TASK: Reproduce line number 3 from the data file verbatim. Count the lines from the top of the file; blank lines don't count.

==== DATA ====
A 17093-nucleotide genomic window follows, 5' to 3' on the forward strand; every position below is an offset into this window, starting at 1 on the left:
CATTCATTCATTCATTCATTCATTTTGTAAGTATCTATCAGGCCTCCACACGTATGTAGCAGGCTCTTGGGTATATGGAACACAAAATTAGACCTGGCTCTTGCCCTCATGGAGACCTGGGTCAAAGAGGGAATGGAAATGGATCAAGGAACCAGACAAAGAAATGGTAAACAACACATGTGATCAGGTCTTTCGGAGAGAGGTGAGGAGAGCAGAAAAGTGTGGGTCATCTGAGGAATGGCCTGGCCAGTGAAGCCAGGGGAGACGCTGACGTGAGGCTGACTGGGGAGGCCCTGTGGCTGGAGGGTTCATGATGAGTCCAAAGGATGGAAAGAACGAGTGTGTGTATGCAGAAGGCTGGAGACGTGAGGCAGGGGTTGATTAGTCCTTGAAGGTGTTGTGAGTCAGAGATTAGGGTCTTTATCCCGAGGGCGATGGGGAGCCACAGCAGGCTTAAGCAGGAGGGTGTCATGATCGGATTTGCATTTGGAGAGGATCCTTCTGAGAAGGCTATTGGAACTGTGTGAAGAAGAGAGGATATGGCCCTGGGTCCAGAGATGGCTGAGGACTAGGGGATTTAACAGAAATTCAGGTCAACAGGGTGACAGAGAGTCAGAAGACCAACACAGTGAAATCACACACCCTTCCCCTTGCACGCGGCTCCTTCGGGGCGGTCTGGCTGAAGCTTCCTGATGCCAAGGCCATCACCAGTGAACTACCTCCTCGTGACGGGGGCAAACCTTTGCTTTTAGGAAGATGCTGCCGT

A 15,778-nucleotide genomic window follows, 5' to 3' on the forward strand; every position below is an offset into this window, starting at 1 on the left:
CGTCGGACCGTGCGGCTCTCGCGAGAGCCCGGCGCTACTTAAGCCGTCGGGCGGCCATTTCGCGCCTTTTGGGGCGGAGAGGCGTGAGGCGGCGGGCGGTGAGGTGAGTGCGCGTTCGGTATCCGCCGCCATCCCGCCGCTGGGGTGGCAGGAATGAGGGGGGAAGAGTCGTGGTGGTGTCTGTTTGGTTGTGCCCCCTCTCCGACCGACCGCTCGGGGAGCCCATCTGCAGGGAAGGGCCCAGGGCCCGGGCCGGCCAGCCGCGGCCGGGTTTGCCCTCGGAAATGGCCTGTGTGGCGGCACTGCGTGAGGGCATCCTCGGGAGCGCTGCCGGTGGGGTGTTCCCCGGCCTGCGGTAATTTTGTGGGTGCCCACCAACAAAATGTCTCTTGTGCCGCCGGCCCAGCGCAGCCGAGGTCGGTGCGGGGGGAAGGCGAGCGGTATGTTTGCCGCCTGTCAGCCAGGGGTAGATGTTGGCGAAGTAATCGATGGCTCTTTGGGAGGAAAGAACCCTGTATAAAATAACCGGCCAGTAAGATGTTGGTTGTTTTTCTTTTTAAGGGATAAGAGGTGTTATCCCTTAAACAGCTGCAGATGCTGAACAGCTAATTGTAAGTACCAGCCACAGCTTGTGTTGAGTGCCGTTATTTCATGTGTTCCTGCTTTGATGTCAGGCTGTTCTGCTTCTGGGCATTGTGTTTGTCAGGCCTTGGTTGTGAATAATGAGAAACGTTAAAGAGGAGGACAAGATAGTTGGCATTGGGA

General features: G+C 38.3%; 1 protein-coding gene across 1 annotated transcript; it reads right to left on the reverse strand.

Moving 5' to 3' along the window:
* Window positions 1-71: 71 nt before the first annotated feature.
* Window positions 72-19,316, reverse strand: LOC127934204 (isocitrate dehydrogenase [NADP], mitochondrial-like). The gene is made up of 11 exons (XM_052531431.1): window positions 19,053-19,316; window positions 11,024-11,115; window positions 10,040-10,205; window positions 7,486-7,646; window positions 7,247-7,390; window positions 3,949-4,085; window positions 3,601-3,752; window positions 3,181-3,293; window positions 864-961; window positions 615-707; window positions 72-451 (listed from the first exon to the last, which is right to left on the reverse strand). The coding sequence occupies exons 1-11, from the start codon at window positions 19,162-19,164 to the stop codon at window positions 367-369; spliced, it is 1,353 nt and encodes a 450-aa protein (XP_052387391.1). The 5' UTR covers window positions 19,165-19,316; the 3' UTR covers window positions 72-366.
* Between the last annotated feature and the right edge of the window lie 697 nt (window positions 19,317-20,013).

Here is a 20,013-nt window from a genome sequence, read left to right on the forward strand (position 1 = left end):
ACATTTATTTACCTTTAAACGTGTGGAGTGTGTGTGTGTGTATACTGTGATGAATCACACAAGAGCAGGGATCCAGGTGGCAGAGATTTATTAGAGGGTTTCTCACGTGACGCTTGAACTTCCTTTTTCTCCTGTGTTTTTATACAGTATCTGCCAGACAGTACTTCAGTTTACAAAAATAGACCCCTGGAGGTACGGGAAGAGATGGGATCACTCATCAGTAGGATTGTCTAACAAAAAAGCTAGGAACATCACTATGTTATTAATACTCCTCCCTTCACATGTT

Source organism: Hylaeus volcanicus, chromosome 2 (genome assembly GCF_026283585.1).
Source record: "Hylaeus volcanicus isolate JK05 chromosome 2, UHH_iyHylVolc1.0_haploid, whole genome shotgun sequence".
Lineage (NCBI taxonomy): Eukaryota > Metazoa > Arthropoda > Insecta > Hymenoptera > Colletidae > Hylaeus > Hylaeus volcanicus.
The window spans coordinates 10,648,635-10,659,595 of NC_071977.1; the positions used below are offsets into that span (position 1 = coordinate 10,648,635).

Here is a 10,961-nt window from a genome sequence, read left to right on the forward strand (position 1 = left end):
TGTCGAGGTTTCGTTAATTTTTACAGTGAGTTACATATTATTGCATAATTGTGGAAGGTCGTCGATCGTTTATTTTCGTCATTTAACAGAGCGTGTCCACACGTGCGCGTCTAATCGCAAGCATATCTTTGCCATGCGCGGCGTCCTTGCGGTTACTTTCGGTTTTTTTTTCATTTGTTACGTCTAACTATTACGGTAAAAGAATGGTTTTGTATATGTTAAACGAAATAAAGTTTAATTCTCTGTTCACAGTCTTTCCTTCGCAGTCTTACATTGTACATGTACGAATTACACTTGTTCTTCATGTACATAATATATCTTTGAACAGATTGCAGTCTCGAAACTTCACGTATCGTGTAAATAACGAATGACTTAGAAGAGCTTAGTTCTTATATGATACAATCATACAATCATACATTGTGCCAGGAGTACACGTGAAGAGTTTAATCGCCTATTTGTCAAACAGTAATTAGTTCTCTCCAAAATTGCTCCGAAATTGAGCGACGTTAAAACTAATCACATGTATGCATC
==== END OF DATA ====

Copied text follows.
A 15,778-nucleotide genomic window follows, 5' to 3' on the forward strand; every position below is an offset into this window, starting at 1 on the left: